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Making traditional black butter

Inquiring readers: Reader Cora Harrison recently placed this comment on my blog: “In one letter, Jane [Austen] spoke of serving ‘black butter’ with wigeon and that she thought the butter was bad … Poor Jane, I thought. However, in reading a book called The Feast of Christmas I discovered that black butter was not butter at all, but what I would call a fruit cheese, made from equal quantities of apples, blackcurrants or blackberries and less sugar, and then boiled until it sets – and of course, the colour would be black!”

Her comment so intrigued me, that I decided to look up the topic. Jane wrote to her sister on December 27, 1808:

The first pot [of black butter] was opened when Frank and Mary were here, and proved not at all what it ought to be; it was neither solid nor entirely sweet, and on seeing it Eliza remembered that Miss Austen had said she did not think it had been boiled enough. It was made, you know, when we were absent. Such being the event of the first pot, I would not save the second, and we therefore ate it in unpretending privacy; and though not what it ought to be, part of it was very good.”

The recipe for making black butter, or apple butter as it is commonly known today, harkens back to medieval times. After the winter crop was picked, the preserve was made in huge quantities. In the 18th century, twenty percent of Jersey’s arable land was made up of orchards, and the tradition of producing ‘black butter’ or ‘Le Niere Buerre’ became an annual social  and festive occasion.  Jersey black butter was made from cider apples that were slowly boiled over a fire. Women would peel hundreds of pounds of apples, while the men and children would gather enough wood to keep the fire going for almost two days. After the cider was ‘reduced’ by half, apples, sugar, lemon, liquorice and spices were added. The Jersey tradition of making black butter included singing, dancing, and storytelling all through the night and until early morning. Jersey Island black butter is characterized by the addition of liquorice, which made the preserve quite dark. – RecipeZaar & BBC Jersey Black Butter.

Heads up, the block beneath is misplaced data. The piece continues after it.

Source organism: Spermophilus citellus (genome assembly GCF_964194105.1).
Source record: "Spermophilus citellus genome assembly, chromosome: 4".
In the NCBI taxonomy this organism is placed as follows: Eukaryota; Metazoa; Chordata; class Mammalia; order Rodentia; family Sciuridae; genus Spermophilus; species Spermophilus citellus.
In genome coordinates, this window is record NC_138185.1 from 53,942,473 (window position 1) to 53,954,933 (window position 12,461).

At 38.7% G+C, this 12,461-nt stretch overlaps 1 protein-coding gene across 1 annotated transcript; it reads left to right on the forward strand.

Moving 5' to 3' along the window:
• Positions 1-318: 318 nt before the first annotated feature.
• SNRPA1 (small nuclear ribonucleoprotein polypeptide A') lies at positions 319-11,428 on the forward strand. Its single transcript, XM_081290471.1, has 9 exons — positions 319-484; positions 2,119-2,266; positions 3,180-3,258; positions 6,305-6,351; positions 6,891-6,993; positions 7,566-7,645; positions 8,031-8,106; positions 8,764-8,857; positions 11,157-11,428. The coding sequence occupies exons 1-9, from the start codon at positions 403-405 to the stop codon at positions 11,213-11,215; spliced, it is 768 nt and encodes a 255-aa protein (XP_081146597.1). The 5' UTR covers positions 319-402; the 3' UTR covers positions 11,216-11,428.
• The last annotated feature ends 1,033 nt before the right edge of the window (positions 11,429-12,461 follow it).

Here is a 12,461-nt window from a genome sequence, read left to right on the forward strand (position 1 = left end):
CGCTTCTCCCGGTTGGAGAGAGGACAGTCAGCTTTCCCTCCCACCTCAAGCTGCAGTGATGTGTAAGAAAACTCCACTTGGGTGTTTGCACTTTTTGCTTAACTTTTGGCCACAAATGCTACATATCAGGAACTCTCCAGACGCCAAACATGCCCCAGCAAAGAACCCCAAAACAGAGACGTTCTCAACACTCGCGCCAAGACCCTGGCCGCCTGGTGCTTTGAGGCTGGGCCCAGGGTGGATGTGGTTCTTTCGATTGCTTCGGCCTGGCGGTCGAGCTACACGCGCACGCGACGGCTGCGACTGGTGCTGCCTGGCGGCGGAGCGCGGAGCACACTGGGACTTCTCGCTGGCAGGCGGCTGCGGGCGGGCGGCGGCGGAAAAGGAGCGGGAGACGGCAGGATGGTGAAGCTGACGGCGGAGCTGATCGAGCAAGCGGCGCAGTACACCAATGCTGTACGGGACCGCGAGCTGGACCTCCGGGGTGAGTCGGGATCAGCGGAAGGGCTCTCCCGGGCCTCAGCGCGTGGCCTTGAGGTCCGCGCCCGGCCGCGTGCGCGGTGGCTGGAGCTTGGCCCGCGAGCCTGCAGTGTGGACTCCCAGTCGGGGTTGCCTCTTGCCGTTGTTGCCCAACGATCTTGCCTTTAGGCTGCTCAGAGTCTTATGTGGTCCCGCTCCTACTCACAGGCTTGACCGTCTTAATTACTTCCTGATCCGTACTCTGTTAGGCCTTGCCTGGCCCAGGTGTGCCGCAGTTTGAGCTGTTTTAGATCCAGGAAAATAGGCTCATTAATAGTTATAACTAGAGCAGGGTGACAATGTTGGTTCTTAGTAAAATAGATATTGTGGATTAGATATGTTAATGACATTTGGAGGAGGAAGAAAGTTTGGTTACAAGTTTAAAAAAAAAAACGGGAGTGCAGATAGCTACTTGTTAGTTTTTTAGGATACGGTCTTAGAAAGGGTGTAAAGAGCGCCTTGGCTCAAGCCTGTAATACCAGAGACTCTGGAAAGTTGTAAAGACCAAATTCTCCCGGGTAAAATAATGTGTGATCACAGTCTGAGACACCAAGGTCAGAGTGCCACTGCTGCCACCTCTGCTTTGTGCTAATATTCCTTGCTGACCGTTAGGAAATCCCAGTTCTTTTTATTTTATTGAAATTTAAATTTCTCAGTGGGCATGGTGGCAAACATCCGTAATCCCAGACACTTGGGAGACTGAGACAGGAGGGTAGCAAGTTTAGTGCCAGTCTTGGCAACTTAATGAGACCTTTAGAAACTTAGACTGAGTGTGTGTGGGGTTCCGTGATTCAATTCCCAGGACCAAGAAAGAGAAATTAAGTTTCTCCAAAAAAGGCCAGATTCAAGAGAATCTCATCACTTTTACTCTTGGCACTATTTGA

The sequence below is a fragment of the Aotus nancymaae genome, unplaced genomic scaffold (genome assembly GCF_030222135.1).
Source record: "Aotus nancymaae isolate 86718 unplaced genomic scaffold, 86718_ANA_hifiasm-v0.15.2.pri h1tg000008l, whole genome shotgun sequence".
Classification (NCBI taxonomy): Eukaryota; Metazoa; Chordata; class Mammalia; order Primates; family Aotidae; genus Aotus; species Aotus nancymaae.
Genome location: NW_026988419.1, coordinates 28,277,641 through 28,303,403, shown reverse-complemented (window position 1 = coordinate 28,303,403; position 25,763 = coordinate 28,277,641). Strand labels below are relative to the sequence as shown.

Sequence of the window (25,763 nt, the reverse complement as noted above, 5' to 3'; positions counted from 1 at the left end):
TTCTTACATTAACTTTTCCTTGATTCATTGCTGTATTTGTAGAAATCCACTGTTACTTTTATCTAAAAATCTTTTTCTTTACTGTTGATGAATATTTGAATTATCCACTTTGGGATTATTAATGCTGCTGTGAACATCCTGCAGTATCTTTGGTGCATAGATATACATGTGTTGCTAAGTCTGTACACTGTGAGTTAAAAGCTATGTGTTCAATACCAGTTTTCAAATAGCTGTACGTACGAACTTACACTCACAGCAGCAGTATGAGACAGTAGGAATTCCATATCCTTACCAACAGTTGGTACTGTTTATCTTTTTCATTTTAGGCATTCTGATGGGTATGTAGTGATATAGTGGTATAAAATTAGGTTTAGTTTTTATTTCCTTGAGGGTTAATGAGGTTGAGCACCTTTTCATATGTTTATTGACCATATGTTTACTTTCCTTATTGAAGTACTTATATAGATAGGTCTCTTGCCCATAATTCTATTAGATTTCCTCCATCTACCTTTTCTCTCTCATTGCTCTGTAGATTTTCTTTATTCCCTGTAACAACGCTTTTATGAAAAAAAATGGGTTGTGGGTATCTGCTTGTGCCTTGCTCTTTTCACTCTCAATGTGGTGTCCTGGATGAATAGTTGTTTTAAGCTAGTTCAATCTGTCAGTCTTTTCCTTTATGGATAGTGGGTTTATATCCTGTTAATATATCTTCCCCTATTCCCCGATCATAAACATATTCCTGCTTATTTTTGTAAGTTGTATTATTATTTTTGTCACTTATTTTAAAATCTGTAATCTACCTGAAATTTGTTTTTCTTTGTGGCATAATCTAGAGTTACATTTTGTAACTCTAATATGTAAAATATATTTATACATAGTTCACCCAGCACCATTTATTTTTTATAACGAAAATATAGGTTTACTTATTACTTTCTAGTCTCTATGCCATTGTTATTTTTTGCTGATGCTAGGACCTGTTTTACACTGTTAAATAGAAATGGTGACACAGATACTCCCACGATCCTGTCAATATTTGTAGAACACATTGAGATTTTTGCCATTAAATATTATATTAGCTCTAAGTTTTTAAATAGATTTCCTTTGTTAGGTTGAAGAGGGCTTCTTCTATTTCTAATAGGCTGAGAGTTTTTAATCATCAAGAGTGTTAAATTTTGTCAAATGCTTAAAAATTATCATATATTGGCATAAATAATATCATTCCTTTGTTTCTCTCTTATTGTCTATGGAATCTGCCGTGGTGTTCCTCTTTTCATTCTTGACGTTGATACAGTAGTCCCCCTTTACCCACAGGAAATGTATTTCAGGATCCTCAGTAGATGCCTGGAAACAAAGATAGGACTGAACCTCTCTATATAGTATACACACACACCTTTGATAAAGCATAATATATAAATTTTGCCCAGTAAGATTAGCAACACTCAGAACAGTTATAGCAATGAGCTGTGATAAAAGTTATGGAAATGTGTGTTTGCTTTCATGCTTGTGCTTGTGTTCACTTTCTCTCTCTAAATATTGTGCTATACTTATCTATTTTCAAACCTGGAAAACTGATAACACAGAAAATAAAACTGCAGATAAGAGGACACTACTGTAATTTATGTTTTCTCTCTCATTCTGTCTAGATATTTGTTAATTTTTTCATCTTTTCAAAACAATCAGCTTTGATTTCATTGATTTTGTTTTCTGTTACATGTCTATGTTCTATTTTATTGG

According to Food Legends, black butter “contains no butter, the butter in the name being like the cheese in lemon cheese, more a description of the consistency and application of the product than anything else; and second, it is not really black, indeed a great deal of effort goes into avoiding the burning that would change the dark brown mass to black.” The following is likely Jane Austen’s recipe for Black Butter. Traditionally, the preserve is spread on bread, or it can be eaten by itself:

    Take 4 pounds of full ripe apples, and peel and core them. Meanwhile put into a pan 2 pints of sweet cider, and boil until it reduces by half. Put the apples, chopped small, to the cider. Cook slowly stirring frequently, until the fruit is tender, as you can crush beneath the back of a spoon. Then work the apple through a sieve, and return to the pan adding 1lb beaten (granulated) sugar and spices as following, 1 teaspoon clove well ground, 2 teaspoons cinnamon well ground, 1 saltspoon allspice well ground. Cook over low fire for about ¾ hour, stirring until mixture thickens and turns a rich brown. Pour the butter into into small clean jars, and cover with clarified butter when cold. Seal and keep for three months before using. By this time the butter will have turned almost black, and have a most delicious flavour. – Copyright Maria Hubert von Staufer March 1995

Black butter on bread

This recipe, which Cora must have at first thought Jane Austen was referring to, is a black butter that is generally served with fish, such as skate or salmon:

Black Butter: Put into a frying pan the necessary amount of butter, and cook it until it has a brown color and begins to smoke. At this moment add a large pinch of concassed parsley leaves and spread it immediately over the object to be treated. – Chest of Books

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